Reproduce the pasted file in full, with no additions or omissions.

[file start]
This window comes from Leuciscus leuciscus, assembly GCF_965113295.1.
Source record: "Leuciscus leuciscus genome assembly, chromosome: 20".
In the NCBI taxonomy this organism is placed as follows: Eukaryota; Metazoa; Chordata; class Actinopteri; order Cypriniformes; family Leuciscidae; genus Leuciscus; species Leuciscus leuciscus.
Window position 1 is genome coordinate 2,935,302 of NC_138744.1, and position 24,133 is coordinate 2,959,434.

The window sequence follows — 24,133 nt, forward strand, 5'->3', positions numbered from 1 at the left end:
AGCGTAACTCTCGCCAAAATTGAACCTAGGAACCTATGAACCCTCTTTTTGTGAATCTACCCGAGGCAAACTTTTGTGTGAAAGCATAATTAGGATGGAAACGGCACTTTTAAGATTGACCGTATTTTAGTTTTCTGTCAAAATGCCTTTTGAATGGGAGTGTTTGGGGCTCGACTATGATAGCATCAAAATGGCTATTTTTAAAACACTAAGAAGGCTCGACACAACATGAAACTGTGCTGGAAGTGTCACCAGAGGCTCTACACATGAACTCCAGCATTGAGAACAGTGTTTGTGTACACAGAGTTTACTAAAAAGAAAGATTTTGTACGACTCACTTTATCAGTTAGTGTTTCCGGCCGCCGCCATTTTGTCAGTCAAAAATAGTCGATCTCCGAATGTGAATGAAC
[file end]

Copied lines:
This window comes from Leuciscus leuciscus, assembly GCF_965113295.1.
Source record: "Leuciscus leuciscus genome assembly, chromosome: 20".
In the NCBI taxonomy this organism is placed as follows: Eukaryota; Metazoa; Chordata; class Actinopteri; order Cypriniformes; family Leuciscidae; genus Leuciscus; species Leuciscus leuciscus.
Window position 1 is genome coordinate 2,935,302 of NC_138744.1, and position 24,133 is coordinate 2,959,434.

The window sequence follows — 24,133 nt, forward strand, 5'->3', positions numbered from 1 at the left end:
AGCGTAACTCTCGCCAAAATTGAACCTAGGAACCTATGAACCCTCTTTTTGTGAATCTACCCGAGGCAAACTTTTGTGTGAAAGCATAATTAGGATGGAAACGGCACTTTTAAGATTGACCGTATTTTAGTTTTCTGTCAAAATGCCTTTTGAATGGGAGTGTTTGGGGCTCGACTATGATAGCATCAAAATGGCTATTTTTAAAACACTAAGAAGGCTCGACACAACATGAAACTGTGCTGGAAGTGTCACCAGAGGCTCTACACATGAACTCCAGCATTGAGAACAGTGTTTGTGTACACAGAGTTTACTAAAAAGAAAGATTTTGTACGACTCACTTTATCAGTTAGTGTTTCCGGCCGCCGCCATTTTGTCAGTCAAAAATAGTCGATCTCCGAATGTGAATGAAC